Bidding for the EMS project is underway
MONROE, CT — Burlington Construction Co., the project manager for the renovation and addition of the Monroe Volunteer Emergency Medical Service’s headquarters at 54 Jockey Hollow Road, has put the project out to bid in an effort to find the right contractor.
“We’re promoting local businesses to bid on this,” Town Councilman Terry Rooney, who serves as the building committee chairman, told the council at its meeting Monday night.
Rooney said the committee wants the project to be as local as possible. The bids are due by Feb. 16.
Jacunski Humes Architects designed the building renovation and addition. The project has an Inland Wetlands Commission approval and the Planning and Zoning Commission approved a municipal referral from the Town Council.
Over the years, the ambulance service, which shares space at Jockey Hollow Firehouse, has seen an annual call volume increase, from 900 to 1,500 calls.
The EMS, which has between 45 and 50 members, has outgrown its facility, according to EMS Chief Donald Smith, who has said there is no office space and the classroom, which doubles as volunteers’ dining room, is too small. There is no restroom upstairs and there is an unworkable shower on the lower level, so volunteers have to go home to shower and change, according to Smith.
Aside from more space inside the building, the parking lot would be increased from 20 to 64 spaces.
Monroe student makes the grade
Hunter Smith, of Monroe, has been named to the Dean’s List at Providence College for the Fall 2020 semester.
To qualify for the Dean’s List, students must achieve at least a 3.55 grade point average with a minimum of 12 credits. Smith is a member of the class of 2024.
Old Webb no longer a town road
Town Council members voted to accept a certificate from the state to discontinue Old Webb, a.k.a. Old Stationhouse Road, as a town road Monday.
The small gravel road, off to the right of the driveway for Mondo Septic Services and Construction on Monroe Turnpike, was once part of State Highway 145. It used to lead to a bridge that carried traffic over the Halfway River toward Newtown.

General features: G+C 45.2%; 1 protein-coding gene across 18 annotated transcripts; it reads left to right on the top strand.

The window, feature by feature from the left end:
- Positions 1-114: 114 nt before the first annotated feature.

The town acquired the road around 1930, when it was abandoned by the state after Route 34 was built.
Bruce C. Mondo asked the Town Council to discontinue it as a town road, because it separates his properties at 1603 and 1615 Monroe Turnpike, impairing his ability to develop his land.
The winding road leads to a house owned by William and Geralyn Wiley, both are Stevenson firefighters and William was a past chief. It is the couple’s only access to their home, where they’ve lived since 1976.
The couple did not oppose the discontinuance.
Gift bags for your Valentine
The Monroe Women’s Club will deliver gift bags to town addresses from now through Valentine’s Day, Feb. 14.
Adult/teen bags are $20 and bags for children, age 4-12, are $15 each. All bags contain three to five seasonal items.
For an order form with more details, click here. Checks payable to Monroe Women’s Club c/o Ambar Picon, should be mailed to 31 Wayne Road, Monroe CT 06468.
The deadline for orders is Feb. 12, 2021. For information, call 203-895-3275 or send an email to [email protected].
The Monroe Women’s Club’s Birdseed Bell fundraiser will benefit the Monroe Food Pantry, while feeding local birds over the winter.
Birdseed bells are $15 each and include a whimsical bird ornament for the recipient. The Monroe Women’s Club will deliver the bells to Monroe addresses.
More details are on the order form. The deadline is March 31, 2021. Checks should be made payable to Monroe Women’s Club c/o Veronica Condon and mailed to 9 Stable Ridge Road, Monroe CT 06468.
For information, call 203-331-6662 or send an email to [email protected].
Mishkan Israel food drive
Congregation Mishkan Israel, 77 Mount Pleasant Drive in Trumbull, is seeking volunteers to assemble food packages for distribution to the needy for the Jewish holidays of Purim, Feb. 25-26, and Passover, March 27-April 4.
In a year corresponding to 5781 on the Hebrew calendar, the holidays celebrate the freedom of the ancient Israelites from bondage and commemorate Jewish deliverance. Those wishing to volunteer can contact the congregation at [email protected].
Under the leadership of Rabbi Joseph Torenheim for more than three decades, Mishkan Israel serves the communities of Trumbull, Easton, Fairfield and Monroe, providing spiritual services, youth activities and a summer day camp for children.